I also think that compatibility issues which make third party software vendors force users to stay on vulnerable JREs will sink the platform. At this point, if you’re not running the latest JRE and you use the internet, you will eventually get infected. If the person you’re buying your Java program from tells you that you can’t upgrade the JRE, ask them to indemnify you for the risk they are asking you to take. (You’ll never get them to agree, by the way.) It’s probably easier for them to redesign the application (using pure HTML/JS) than to figure out how to support the JRE merry-go-round.

      1. prairie_sailor

        I think the better way to get to these devlopers is to hit them in the wallet – if they won’t fix their software to run in the latest JRE make them refund your money for forcing you to use an out of date, inseucre version and tell them that you’re going to find a different software that does care about security.

        1. Mike

          That’s the ideal solution, but the people choosing the software rarely seem to care about this sort of thing. There often aren’t many competitors, and those that do exist are usually just as bad. The people most affected (e.g., students forced to use some lousy java app at their college) have basically no leverage. It’s a mess.

          1. prairie_sailor

            I wonder if there is something in the laws that would allow a person/organization to sue to recoup losses. I know the licence agreements block nearly all paths of getting anything out of a software vendor. But I wonder if there is an implied resonable expectation of security that could be used as leverage? I think that falls under failure of due dilligence if I recall my security college class from a few years ago correctly. Any law savy people here want to comment? I think the only way to wake some of these companies up is to make them loose money in one way or another.

  12. Bart

    My Opera browser has Java disabled and Secunia PSI doesn’t flag any other ap. Can I assume that no other ap like IE, Chrome, etc., has it embedded?

    I only use IE8 for MS updates.

  13. Mark Higdon

    Question for anyone: Would opening the Java control panel, clicking on the “Java” tab, clicking on “view” (to open runtime environment settings), and then unchecking the “enable” box under both the “user” and “system” tabs accomplish the same thing–albeit temporarily–as “junking” Java entirely?

  14. Drew

    Ditch Java? Really? Are you getting a kickback from Adobe, Microsoft of both? You might as well ditch your Flash player, Internet Explorer, Windows, IIS, etc…

    Think things through before you write them down.

    1. JBV


      Why don’t you read carefully and think before you post.

      BK says to ditch Java (and other susceptible programs) – IF YOU DON’T USE THEM.

      Maybe you missed the name of the blog, it’s: “Krebs on Security.”

    2. BrianKrebs Post author


      I take it you use Java for specific applications? My blog post was meant as a prompt for those who have no use for it. Maybe you can share what you use Java for?


    1. LDL

      Wow, that’s great news, thanks for posting it. OpenOffice is the one application I really like that I thought required Java.

  15. QQ

    Until there is a sufficient replacement to java suggesting people to dump is just retarded IMO.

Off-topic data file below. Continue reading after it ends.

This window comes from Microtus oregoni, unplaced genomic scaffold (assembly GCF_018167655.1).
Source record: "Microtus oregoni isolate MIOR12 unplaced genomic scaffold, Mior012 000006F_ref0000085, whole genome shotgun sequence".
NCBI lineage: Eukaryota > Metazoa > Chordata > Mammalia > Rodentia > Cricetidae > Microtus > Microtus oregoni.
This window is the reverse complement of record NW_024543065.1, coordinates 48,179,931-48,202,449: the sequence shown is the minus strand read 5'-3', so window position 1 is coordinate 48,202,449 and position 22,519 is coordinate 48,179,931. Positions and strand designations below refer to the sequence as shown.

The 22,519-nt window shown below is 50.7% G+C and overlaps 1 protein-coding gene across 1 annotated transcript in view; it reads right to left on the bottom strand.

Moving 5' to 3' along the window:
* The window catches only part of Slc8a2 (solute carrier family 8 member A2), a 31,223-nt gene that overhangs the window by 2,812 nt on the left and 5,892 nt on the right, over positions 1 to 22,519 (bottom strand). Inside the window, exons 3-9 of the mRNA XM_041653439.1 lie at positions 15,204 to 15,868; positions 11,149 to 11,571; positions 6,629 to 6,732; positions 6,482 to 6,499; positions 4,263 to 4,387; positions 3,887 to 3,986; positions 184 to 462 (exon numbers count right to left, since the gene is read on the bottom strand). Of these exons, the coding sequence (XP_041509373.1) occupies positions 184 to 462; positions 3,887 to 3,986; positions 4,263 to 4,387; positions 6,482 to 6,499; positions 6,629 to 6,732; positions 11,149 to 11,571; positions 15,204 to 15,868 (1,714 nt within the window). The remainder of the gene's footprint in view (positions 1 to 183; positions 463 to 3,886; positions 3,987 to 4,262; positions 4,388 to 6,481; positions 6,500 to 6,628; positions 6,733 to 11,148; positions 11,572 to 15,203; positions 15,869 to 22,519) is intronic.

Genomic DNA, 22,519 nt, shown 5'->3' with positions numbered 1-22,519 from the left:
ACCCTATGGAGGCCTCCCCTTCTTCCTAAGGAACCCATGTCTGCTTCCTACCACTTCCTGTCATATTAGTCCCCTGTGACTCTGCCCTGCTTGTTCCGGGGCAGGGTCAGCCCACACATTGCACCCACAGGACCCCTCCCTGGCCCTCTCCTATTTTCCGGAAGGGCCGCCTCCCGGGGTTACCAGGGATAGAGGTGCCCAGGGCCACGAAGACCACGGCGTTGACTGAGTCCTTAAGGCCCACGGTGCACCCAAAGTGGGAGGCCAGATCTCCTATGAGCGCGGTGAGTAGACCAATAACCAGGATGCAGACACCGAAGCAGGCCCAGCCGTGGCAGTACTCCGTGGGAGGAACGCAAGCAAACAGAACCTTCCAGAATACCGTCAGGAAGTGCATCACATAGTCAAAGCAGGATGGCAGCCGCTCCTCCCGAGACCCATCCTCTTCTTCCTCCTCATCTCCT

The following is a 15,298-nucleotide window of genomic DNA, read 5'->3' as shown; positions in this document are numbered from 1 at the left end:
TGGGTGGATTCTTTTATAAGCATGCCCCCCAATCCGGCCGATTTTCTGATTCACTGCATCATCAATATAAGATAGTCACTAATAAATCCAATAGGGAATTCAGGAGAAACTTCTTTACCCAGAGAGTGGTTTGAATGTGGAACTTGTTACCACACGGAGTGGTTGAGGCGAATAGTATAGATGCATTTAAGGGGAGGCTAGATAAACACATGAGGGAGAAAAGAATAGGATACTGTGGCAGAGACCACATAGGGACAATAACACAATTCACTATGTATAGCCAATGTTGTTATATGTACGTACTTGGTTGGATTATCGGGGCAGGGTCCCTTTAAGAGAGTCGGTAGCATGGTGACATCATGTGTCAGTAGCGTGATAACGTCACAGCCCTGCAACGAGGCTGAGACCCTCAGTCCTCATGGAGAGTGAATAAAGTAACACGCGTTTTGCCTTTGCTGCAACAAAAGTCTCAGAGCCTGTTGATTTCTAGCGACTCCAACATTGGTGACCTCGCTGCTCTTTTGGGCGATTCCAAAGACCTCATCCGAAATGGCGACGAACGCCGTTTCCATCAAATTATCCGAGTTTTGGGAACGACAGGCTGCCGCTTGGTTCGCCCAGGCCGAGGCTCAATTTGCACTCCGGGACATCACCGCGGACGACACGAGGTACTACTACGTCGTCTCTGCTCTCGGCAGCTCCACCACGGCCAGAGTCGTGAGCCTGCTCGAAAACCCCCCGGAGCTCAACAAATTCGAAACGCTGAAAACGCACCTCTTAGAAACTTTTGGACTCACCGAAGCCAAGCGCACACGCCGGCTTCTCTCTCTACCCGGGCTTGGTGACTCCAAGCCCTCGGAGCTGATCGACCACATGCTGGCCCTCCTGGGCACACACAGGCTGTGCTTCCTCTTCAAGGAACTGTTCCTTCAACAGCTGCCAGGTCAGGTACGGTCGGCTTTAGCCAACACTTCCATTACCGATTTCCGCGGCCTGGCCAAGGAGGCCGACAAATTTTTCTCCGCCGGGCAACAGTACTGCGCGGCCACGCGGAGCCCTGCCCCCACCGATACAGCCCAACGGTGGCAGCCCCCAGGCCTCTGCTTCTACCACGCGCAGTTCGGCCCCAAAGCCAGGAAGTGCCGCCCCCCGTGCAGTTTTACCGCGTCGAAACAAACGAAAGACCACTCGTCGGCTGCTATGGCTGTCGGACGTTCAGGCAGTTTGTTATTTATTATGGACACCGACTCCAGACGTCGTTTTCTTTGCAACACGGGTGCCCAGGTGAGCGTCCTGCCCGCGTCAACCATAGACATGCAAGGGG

I cannot count all the things you need java for, it is true that older version of java can be exploited but it very easy to fix this problem using a little not so known program called JAVARA(look it up), or you could go and just uninstall all but the last version of java manually.

    You don’t even mention that those exploits don’t necessarily target Java,the software.., they could target any program and be written as java code so that programs that run java scripts will run this malicious java code in order to do hacker things from getting a command mode access to downloading a Trojan to launching hidden IE to some random web site which have other exploits on it.

    It true that if you didn’t have java you wont be vulnerable to java exploits, but you could just disconnect yourself from the internet and you will immune to all online threats.

    Uninstalling java cause it is possible to exploit this program and write exploits in java is retarded, if you use you computer at all you 99% need java installed, it even comes with windows!

    1. BrianKrebs Post author

      Suggesting people dump a highly targeted program if they’re not using it is “retarded”? I would argue just the opposite, and I think I have.

      It’s not like people can’t just reinstall Java if they find later that they have a need for it. You act like I’m telling people to renounce their citizenship or something.

      What’s your argument? Tell us what you use Java for? You obviously can’t do without it.

      But I assure you the exploit kits are targeting very real vulnerabilities in Java, including the one Oracle/Sun patched in April. You can always download and older version and visit one of those sites listed in the blog post if you’d like to investigate further ๐Ÿ˜‰

      1. QQ

        I may have sounded a bit aggressive but I did not mean it, it isn’t the point anyway I only wish to learn and possibly benefit others who read the blog.

        How about Jdownloader,quake live and many other things that do require java, I do not spend time checking what on my computer has java requirement.

        Java comes with windows and there is a reason for that, and tho I have never tried going to the windows update website for example w/o java I suspect it will send me to install it.

        1. JBV


          What reason does Microsoft have for including Java with Windows? Do you know or are you just guessing?

          All kinds of junk comes with Windows, and the computer manufacturers add a lot more, unless you buy a naked machine. That doesn’t mean that those programs are needed by the user. Sometimes the reason is purely economic, for example.

          A computer savvy person will delete every program that they don’t use.

          1. QQ

            I’m not sure for the reason but any XP installation comes with it and as unite member when I cleaned malware I had to take it under consideration and instructed to remove it with javara and installing the latest java version as agreed solution given in MVP managed forum. Vista and 7 don’t come with java.